The Tribalist Threat to Climate Action
The rise of tribalism is threatening to lead the world to a future of great-power conflict and runaway climate change. The only way to mitigate this risk is to negotiate a new social contract that addresses inequality head-on.
HONG KONG – Two global struggles – Cold War II and the fight against climate change – are colliding. By agreeing to hold a virtual summit before the end of this year, US President Joe Biden and Chinese President Xi Jinping have signaled that they want to prevent relations from deteriorating to the point that miscalculation could lead to armed conflict – a risk that recent tensions in the Taiwan Strait have highlighted. But Biden and Xi must also ensure that their great-power competition does not hamper cooperation on the existential threat of climate change.
The upcoming United Nations Climate Change Conference (COP26) in Glasgow represents a major opportunity for the United States and China to show their commitment to confronting that threat. There is reason for hope. Since 2015, when COP21 delivered the Paris climate agreement, the dangers of global warming have become impossible to ignore, owing to five of the hottest years on record.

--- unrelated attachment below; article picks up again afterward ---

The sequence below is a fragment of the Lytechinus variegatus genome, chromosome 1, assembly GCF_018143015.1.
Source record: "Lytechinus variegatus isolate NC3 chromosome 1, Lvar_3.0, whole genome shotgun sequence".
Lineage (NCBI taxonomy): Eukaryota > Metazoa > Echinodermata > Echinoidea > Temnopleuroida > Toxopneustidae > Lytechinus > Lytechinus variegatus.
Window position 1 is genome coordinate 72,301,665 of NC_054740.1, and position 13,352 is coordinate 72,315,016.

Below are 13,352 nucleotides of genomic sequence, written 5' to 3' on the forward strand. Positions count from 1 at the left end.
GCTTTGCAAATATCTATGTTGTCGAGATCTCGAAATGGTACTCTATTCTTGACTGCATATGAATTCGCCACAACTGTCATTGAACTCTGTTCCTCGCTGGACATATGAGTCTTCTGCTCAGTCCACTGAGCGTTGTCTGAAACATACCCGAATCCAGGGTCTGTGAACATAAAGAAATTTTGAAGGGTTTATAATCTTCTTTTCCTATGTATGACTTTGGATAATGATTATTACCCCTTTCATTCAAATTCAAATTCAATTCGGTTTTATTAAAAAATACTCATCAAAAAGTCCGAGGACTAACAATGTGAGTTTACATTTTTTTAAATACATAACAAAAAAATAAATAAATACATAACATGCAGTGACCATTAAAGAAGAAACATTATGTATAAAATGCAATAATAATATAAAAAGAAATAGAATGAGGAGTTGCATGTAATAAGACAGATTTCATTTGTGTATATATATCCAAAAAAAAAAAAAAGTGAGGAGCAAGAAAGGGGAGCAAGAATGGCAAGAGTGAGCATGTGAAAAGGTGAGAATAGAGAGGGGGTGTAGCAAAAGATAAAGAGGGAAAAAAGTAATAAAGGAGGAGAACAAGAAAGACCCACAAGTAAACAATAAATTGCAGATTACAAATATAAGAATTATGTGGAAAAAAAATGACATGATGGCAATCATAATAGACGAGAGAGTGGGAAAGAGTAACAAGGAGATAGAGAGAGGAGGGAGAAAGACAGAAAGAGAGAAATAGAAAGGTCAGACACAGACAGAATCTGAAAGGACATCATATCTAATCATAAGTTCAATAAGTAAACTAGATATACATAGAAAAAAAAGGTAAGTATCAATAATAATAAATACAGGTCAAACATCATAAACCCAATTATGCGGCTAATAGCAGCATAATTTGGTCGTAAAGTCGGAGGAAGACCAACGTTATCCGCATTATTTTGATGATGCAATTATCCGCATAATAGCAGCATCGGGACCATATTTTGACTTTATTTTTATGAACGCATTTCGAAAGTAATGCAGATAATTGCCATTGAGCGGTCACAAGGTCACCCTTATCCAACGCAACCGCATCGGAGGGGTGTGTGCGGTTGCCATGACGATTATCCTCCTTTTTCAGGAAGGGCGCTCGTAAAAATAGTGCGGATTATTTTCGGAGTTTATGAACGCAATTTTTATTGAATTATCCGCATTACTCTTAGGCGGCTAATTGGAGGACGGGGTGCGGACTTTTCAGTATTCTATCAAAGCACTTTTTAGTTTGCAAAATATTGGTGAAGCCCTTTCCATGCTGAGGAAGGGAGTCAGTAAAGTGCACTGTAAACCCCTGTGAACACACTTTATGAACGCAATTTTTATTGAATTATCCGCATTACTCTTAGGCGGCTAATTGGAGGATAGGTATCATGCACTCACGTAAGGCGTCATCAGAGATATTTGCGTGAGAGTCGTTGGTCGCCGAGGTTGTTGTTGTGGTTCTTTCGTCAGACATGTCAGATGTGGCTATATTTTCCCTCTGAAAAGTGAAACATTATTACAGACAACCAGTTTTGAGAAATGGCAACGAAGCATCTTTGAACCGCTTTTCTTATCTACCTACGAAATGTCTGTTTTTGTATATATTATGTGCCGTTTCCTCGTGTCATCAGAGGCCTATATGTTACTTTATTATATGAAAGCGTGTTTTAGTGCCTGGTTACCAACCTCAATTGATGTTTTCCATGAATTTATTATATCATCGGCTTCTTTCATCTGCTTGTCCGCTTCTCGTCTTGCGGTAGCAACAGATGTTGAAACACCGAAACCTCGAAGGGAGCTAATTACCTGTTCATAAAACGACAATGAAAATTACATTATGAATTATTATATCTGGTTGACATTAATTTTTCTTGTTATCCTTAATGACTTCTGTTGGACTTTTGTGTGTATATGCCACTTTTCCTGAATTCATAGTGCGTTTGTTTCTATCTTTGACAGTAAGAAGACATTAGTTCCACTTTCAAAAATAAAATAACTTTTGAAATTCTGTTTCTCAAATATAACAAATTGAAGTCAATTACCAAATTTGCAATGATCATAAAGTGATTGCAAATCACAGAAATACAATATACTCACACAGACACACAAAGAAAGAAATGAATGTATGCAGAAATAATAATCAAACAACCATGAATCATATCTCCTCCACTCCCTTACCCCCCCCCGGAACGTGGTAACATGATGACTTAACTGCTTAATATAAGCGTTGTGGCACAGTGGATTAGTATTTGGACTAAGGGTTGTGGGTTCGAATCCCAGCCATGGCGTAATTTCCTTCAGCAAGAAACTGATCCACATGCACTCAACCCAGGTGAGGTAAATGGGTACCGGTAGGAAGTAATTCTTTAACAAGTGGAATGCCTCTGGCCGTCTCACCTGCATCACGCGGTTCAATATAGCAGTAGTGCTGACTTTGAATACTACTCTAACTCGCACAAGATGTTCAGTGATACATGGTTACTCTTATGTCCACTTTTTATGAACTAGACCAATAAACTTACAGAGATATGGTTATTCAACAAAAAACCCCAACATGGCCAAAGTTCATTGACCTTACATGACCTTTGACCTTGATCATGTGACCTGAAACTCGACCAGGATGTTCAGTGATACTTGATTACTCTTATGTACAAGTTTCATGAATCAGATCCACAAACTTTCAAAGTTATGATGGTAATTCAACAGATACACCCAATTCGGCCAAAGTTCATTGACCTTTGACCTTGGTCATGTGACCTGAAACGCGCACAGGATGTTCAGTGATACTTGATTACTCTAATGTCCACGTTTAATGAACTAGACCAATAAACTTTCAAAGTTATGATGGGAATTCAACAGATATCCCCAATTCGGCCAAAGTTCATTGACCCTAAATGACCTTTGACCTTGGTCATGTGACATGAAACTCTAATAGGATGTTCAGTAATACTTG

Moreover, both the US and China have set ambitious climate goals. Even the corporate sector seems to have woken up to the risks of inaction – and to the opportunities the green transition represents. China alone may have to spend up to $47 trillion to reach its goal of becoming carbon-neutral by 2060. That is a lot of investment that could be directed toward companies that deliver innovative solutions.
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